Never-before-seen Fast Radio Burst sheds new light on deep space signals

Dynamic spectra (or “waterfall” plots) for all the bursts from FRB 20220912A.
Dynamic spectra (or “waterfall” plots) for all the bursts from FRB 20220912A detected using the Allen Telescope Array, the frequency-averaged pulse profiles, and the time-averaged spectra.
Sofia Z. Sheikh et al., SETI Institute

Astronomers are continuing to unravel the mystery of deep space signals after discovering a never-before-seen quirk in a newly-detected Fast Radio Burst (FRB).

FRBs are millisecond-long, extremely bright flashes of radio light that generally come from outside our Milky Way galaxy. Most happen only once but some “repeaters” send out follow-up signals, adding to the intrigue surrounding their origin.

A new study published in the Monthly Notices of the Royal Astronomical Society has now shed new light on them, after spotting a “highly active” repeating FRB signal that is behaving differently to anything ever detected before.

Scientists at the SETI Institute in California recorded 35 FRBs from one source, FRB 20220912A, over a period of two months and found that a fascinating pattern emerged.

Like most repeating FRBs, each burst drifted from higher to lower frequencies over time.

But with FRB 20220912A there was also a never-before-seen drop in the centre frequency of the bursts, revealing what sounds like a cosmic slide-whistle when converted into a sonification using notes on a xylophone.

In it, most of the highest notes can be heard in the first few seconds and the majority of the lowest ones in the final seconds, as if the xylophone player is repeatedly hitting the lowest available bar on the instrument.

Astronomers think at least some FRBs are generated by a type of neutron star known as a magnetar – the highly magnetized cores of dead stars – while other theories point the finger at colliding neutron star binaries or merging white dwarfs.

“This work is exciting because it provides both confirmation of known FRB properties and the discovery of some new ones,” said lead author Dr Sofia Sheikh, of the SETI Institute.

“We’re narrowing down the source of FRBs, for example, to extreme objects such as magnetars, but no existing model can explain all of the properties that have been observed so far.”

The researchers made their discovery after carrying out 541 hours of observations using the SETI Institute’s Allen Telescope Array (ATA).

They also tried to identify a pattern in the timings between the bursts but none was found, further illustrating the unpredictable and mystifying nature of these intense blasts of radio waves.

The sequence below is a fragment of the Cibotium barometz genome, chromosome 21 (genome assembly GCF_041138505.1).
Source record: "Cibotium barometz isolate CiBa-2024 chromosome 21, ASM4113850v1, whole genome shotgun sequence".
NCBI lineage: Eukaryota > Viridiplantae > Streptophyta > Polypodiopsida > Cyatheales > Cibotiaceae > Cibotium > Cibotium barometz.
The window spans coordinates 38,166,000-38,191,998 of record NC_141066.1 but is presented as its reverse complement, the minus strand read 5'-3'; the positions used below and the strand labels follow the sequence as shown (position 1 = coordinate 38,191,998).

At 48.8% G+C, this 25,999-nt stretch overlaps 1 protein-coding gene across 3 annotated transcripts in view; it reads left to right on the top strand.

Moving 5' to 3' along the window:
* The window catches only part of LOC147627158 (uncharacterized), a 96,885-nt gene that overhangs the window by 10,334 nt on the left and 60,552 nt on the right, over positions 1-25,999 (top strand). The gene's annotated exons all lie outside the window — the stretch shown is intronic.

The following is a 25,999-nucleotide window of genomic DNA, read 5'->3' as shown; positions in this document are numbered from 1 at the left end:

Nevertheless, the latest research is another step forward in the quest to unlock the secrets of FRBs, which generate as much energy in a thousandth of a second as our Sun does in an entire year.

“It has been wonderful to be part of the first FRB study done with the Allen Telescope Array (ATA) – this work proves that new telescopes with unique capabilities, like the ATA, can provide a new angle on outstanding mysteries in FRB science,” Dr Sheikh added.


Media contacts

Rebecca McDonald
Director of Communications
SETI Institute

Robert Massey
Royal Astronomical Society
Mob: +44 (0)7802 877699

Sam Tonkin
Royal Astronomical Society
Mob: +44 (0)7802 877700


Science contacts

Dr Sofia Sheikh, Postdoctoral Fellow at the SETI Institute


Multimedia and captions

Supplied animated gif:

Animation of discovery plots for the 35 FRBs, shown in chronological order. The gradual shift towards the bottom of the observing window can be seen in the dedispersed frequency vs. time plot (top reddish subplot).


This sound bite is a data sonification of the 101 sub-bursts observed with the ATA and analysed in this work. The centre frequency of each sub-burst is mapped to a xylophone note [in a one-octave A Lydian scale]. There is a lot of scatter in the notes, but most of the highest notes appear in the first few seconds, and most of the lowest notes appear in the last few seconds, as if the xylophone player is hitting the lowest available bar on the instrument repeatedly. We use statistical methods to verify that this trend from high to low is significant, and would likely continue if the ATA could observe at even lower frequency ranges (equivalent to ‘adding more notes’ at the bottom of the xylophone).


Further information

The new work appears in “Characterization of the Repeating FRB 20220912A with the Allen Telescope Array”, Sofia Z. Sheikh et al., Monthly Notices of the Royal Astronomical Society, in press.

A pre-print paper is available on arXiv at


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Submitted by Sam Tonkin on Tue, 12/12/2023 - 16:09